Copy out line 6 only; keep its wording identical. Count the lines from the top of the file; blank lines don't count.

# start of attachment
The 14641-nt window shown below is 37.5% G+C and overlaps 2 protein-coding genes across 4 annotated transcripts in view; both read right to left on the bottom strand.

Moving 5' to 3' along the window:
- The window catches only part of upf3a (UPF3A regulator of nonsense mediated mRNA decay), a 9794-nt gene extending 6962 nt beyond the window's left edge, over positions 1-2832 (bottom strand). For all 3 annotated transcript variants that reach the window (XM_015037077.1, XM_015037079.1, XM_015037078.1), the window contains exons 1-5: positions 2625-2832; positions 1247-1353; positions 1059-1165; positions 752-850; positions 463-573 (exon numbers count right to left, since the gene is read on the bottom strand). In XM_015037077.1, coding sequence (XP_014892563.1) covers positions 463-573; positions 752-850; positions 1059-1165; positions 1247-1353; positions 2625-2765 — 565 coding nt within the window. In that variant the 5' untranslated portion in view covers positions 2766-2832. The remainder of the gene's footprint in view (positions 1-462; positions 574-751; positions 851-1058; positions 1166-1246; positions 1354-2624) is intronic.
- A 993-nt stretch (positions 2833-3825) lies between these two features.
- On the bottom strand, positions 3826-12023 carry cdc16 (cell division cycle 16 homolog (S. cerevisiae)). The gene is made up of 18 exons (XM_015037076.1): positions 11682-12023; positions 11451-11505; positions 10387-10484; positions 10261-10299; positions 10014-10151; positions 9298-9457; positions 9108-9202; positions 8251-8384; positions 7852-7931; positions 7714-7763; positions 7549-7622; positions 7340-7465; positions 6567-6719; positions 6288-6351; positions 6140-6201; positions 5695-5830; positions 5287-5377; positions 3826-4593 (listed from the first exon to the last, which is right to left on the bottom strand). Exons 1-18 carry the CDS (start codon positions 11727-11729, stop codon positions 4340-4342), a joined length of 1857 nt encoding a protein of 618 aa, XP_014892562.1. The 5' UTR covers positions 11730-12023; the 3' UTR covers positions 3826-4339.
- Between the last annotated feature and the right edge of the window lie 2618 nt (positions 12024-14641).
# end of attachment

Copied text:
- Between the last annotated feature and the right edge of the window lie 2618 nt (positions 12024-14641).